schools of this county. In his business he has been quite success-
ful. In 1863, the 29th of January, he was married to Mary E.
Talbot. This union has been blessed with three children : Mary E.,
Clara W., and Seth Talbot. Politically Mr. T., is a Republican.
Post-office, Tremont.

Joseph T «u Dorn is the son of William H. and Sarah E. (Dirling)
Van Dorn and was born in Lansing, X. Y., June 9, 1836. He was
educated in the common schools of DeKalb county. 111. and came
to this county March 14, 1877. He learned the carpenter trade, and
and at present follows the occupation of farming. He entered the
army Sept. 23, 1861, in 11th 111. Cavalry, under Col. R. G. Inger-
soll and remained until October, 1865. In 1878, Dec. 14th, he w^as
united with Rosanna Kunncr in marriage. Politically he is a
Democrat. Post-office, Pekin.

John Voupel was born in Heussian Castle, Germany, March 4,
1820 and came to this county in 1855. He attended the common
schools for five years and for the same length of time was in the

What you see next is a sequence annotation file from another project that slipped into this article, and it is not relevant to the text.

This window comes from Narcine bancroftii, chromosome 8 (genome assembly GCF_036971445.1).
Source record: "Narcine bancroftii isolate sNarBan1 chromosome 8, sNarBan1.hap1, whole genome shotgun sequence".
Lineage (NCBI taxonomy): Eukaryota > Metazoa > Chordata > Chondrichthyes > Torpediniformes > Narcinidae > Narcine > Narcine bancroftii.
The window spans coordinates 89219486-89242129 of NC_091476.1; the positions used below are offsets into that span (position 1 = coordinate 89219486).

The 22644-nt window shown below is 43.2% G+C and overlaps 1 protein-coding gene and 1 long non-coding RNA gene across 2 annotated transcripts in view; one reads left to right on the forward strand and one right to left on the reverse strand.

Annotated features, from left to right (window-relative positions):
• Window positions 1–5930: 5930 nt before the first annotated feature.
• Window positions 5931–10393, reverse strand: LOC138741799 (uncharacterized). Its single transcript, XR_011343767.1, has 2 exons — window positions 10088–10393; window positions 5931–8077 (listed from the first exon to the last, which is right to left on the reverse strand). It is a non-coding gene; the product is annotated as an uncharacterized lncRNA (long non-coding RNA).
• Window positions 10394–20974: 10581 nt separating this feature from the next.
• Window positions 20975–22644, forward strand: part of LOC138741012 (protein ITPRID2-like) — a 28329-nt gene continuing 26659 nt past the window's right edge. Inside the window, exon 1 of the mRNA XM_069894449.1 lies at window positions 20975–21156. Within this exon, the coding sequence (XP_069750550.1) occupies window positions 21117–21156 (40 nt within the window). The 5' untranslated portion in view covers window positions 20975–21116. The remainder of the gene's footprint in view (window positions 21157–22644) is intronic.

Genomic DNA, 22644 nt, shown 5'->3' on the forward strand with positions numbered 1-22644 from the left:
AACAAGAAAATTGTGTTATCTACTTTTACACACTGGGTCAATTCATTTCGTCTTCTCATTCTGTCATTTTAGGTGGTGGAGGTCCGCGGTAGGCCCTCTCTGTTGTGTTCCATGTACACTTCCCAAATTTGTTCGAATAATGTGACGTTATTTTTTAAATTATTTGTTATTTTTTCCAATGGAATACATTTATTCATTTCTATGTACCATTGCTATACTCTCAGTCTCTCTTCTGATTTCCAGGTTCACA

military school. He served a term of six years in the flying artil-
lery of Germany. He was married to ^largaret Sahmeihart Oct. 19,
1851. They have five children: Christoj)her, born June 8, 1852;
John, born Sept. 12, 1858; George, born Dec. 26, 1860; Annie,
born Nov. 6, 1863; and Charlie born Nov. 3, 1865. Mr. Vaupel
is engaged in farming on section 2. He is a member of the Luth-
eran Church, Pekin. In politics he is a Republican. Post-office
address Groveland.

The following is a list of the officials serving since the organiza-
tion of the township:



Seth Talbot.. 1850-55 George W. Greeley 1863-64

John Dillon 1856 Seth Talbot 1865

Daniel Hodson 1857-58 George W. Greeley 1866-67

Seth Talbot 1859 Alfred E. Leonard 1868-71

A.J.Davis 1860-61 D. John Bennett 1872-79


William Murphy 18.50-54 William L. Pratt 1864

E.G.Morse 18.55 E. G. 1865

William Murphy 18-56 Aq. J. Davis 1866

E.G.Morse 18-57-61 David B. McLean 1867-75

Daniel Brown 1863 E. G. Morse 1876-79


John Waldon 1850 • Jesse Fisher 1865

John Buckley 18-54-55 Edward Pratt 1866-67

John AVal.lon 18.56-57 George W. Greelev 1868-73

Jesse Fisher 1858-59 Leslie W. Leonard 1874

Edward Pratt 1860 Wm. H. Roof 1875-76

John Dillon 1861 C. H. Fuller 1877

John Waldon 1863-64 Wm. H. Roof 1878-79


G.W.Greeley 1850 Allen Leonard 1865

N.G.Nichols 1854 Thomas Larimore 1866

A. J. Davis 1855 H. T. Davis 1867

Isiah Newkirk 18-56 Aquilla J. Davis 1868

A. J. Davis 18.57 L. P. Kingman 1869

E.G.Morse 1858 Warner L. Pratt 1870

G. W. Ciine — resigned Lysander P. Kingman 1871

A.J.Davis. 1859 Thomas Larimore 1872

Thomas Larimore I860 M. A. Davison 1873-75

G. W. Greelev 1861 W.L.Pratt 1876

Thomas Larimore 1863 John E. Potts 1877-78

John Wolneldorf 1864 C. B. Bennett 1879


In the first chapter of this work we give to Nathan Dillon the